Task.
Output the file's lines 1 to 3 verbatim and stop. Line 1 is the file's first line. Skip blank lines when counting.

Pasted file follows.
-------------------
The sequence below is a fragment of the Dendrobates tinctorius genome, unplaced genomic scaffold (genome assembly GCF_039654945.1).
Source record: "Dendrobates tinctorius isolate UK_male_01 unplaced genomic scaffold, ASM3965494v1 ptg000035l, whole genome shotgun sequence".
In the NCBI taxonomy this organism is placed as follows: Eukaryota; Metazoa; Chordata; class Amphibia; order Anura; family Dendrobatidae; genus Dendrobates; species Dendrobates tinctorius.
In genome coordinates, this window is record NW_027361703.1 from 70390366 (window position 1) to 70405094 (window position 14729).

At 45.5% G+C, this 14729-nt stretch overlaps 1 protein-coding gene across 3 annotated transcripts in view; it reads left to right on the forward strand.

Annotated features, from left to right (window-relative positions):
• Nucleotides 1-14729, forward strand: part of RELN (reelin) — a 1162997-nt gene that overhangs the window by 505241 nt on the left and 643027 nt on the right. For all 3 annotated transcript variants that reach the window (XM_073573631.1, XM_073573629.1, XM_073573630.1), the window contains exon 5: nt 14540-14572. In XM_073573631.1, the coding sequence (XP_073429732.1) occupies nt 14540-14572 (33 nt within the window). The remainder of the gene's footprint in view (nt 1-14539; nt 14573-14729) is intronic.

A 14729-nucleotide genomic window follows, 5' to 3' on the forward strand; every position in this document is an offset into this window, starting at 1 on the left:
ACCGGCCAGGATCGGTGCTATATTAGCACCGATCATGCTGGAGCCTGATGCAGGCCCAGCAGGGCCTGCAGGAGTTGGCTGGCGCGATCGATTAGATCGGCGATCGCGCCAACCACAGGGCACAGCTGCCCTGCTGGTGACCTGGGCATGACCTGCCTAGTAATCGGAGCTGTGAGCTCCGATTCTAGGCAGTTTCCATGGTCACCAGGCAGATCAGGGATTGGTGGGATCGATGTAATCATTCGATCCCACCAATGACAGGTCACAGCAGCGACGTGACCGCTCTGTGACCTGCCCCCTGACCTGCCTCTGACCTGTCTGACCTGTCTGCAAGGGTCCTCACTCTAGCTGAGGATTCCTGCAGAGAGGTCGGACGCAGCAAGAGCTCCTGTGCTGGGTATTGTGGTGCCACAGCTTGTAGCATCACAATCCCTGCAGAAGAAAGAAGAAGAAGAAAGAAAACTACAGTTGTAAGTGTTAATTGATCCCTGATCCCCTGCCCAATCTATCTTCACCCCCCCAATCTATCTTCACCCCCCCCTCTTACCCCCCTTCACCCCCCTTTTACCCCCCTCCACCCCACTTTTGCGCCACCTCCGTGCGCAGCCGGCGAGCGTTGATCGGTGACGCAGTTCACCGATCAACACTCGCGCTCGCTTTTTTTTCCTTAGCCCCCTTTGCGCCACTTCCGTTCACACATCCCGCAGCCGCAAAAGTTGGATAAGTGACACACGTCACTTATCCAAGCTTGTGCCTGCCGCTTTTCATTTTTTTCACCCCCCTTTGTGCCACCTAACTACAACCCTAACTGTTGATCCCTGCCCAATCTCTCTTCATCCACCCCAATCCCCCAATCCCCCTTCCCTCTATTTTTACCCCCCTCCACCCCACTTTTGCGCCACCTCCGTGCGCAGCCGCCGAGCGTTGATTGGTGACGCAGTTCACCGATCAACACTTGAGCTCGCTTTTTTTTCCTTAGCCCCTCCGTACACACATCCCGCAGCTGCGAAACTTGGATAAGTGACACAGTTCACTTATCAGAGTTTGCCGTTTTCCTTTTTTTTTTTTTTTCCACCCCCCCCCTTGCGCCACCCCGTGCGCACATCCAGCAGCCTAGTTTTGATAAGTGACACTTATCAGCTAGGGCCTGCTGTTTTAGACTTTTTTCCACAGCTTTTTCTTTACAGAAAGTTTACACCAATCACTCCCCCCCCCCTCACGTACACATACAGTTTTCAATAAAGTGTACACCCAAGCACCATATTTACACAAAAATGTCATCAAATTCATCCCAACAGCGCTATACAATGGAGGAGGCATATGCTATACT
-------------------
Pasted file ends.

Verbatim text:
The sequence below is a fragment of the Dendrobates tinctorius genome, unplaced genomic scaffold (genome assembly GCF_039654945.1).
Source record: "Dendrobates tinctorius isolate UK_male_01 unplaced genomic scaffold, ASM3965494v1 ptg000035l, whole genome shotgun sequence".
In the NCBI taxonomy this organism is placed as follows: Eukaryota; Metazoa; Chordata; class Amphibia; order Anura; family Dendrobatidae; genus Dendrobates; species Dendrobates tinctorius.